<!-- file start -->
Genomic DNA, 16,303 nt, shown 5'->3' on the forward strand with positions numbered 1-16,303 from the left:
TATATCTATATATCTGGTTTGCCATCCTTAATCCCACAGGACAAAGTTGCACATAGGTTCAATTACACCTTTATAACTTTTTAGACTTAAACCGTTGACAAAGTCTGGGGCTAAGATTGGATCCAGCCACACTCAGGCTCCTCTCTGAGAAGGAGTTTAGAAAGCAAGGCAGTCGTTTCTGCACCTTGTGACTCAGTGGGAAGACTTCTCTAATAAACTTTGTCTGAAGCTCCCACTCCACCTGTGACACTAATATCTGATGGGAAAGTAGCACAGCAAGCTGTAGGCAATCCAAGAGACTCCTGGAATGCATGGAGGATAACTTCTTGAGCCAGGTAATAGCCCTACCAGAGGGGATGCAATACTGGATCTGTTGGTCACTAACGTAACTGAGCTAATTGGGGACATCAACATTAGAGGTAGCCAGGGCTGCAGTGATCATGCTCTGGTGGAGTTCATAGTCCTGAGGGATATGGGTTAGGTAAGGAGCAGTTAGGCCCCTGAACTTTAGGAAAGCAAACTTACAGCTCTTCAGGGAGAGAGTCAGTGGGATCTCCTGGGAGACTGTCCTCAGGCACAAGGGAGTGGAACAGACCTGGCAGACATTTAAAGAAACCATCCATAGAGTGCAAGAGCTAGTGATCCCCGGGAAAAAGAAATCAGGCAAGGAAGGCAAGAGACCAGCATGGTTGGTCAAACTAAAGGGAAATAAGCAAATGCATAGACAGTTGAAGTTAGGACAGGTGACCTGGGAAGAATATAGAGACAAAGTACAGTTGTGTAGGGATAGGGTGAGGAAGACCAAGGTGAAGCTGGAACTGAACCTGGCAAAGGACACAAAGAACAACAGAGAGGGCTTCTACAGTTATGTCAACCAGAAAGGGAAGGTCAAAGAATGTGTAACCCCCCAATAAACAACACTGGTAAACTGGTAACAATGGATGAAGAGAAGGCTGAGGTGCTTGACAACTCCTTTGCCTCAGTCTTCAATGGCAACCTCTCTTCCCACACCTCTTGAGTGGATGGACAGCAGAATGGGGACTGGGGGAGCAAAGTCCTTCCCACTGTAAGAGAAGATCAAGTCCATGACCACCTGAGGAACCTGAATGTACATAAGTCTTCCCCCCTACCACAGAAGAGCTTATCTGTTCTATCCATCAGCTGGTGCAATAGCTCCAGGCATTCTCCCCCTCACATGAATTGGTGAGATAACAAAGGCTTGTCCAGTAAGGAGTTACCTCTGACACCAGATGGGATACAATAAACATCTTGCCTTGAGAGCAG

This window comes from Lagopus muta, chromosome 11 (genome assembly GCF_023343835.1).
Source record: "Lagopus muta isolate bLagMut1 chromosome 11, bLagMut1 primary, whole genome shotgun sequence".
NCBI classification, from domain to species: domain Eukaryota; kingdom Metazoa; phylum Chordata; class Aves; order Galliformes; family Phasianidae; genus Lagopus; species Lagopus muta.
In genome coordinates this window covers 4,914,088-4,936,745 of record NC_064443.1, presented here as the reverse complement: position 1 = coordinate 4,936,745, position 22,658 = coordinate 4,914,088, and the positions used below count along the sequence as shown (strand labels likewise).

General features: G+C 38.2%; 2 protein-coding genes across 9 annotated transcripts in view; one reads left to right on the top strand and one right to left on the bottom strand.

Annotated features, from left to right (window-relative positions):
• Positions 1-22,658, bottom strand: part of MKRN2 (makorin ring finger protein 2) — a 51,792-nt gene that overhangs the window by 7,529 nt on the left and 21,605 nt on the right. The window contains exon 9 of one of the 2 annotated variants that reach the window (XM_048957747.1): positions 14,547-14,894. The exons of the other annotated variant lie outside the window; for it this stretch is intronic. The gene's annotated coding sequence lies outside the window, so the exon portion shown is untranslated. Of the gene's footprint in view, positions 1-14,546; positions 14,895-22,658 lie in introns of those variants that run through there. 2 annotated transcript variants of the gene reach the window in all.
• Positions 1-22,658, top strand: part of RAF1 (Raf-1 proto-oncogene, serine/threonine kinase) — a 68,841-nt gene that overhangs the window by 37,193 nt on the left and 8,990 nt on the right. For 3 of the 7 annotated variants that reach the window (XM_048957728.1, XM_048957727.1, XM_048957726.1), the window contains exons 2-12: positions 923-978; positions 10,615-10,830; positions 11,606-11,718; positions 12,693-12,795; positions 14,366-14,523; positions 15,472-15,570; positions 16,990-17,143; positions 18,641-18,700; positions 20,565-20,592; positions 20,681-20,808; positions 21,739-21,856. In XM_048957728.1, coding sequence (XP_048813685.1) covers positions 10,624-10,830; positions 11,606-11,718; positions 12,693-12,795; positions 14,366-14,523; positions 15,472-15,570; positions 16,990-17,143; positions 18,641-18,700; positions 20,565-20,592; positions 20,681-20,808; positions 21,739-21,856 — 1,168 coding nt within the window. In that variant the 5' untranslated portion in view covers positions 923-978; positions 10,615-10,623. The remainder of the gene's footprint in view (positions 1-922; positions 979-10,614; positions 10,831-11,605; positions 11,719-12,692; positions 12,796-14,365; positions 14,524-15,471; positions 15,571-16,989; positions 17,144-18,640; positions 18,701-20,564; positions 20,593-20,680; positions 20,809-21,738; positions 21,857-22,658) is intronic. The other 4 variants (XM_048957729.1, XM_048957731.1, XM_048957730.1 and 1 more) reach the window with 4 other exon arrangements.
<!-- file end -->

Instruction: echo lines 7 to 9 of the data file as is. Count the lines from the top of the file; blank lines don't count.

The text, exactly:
General features: G+C 38.2%; 2 protein-coding genes across 9 annotated transcripts in view; one reads left to right on the top strand and one right to left on the bottom strand.

Annotated features, from left to right (window-relative positions):
• Positions 1-22,658, bottom strand: part of MKRN2 (makorin ring finger protein 2) — a 51,792-nt gene that overhangs the window by 7,529 nt on the left and 21,605 nt on the right. The window contains exon 9 of one of the 2 annotated variants that reach the window (XM_048957747.1): positions 14,547-14,894. The exons of the other annotated variant lie outside the window; for it this stretch is intronic. The gene's annotated coding sequence lies outside the window, so the exon portion shown is untranslated. Of the gene's footprint in view, positions 1-14,546; positions 14,895-22,658 lie in introns of those variants that run through there. 2 annotated transcript variants of the gene reach the window in all.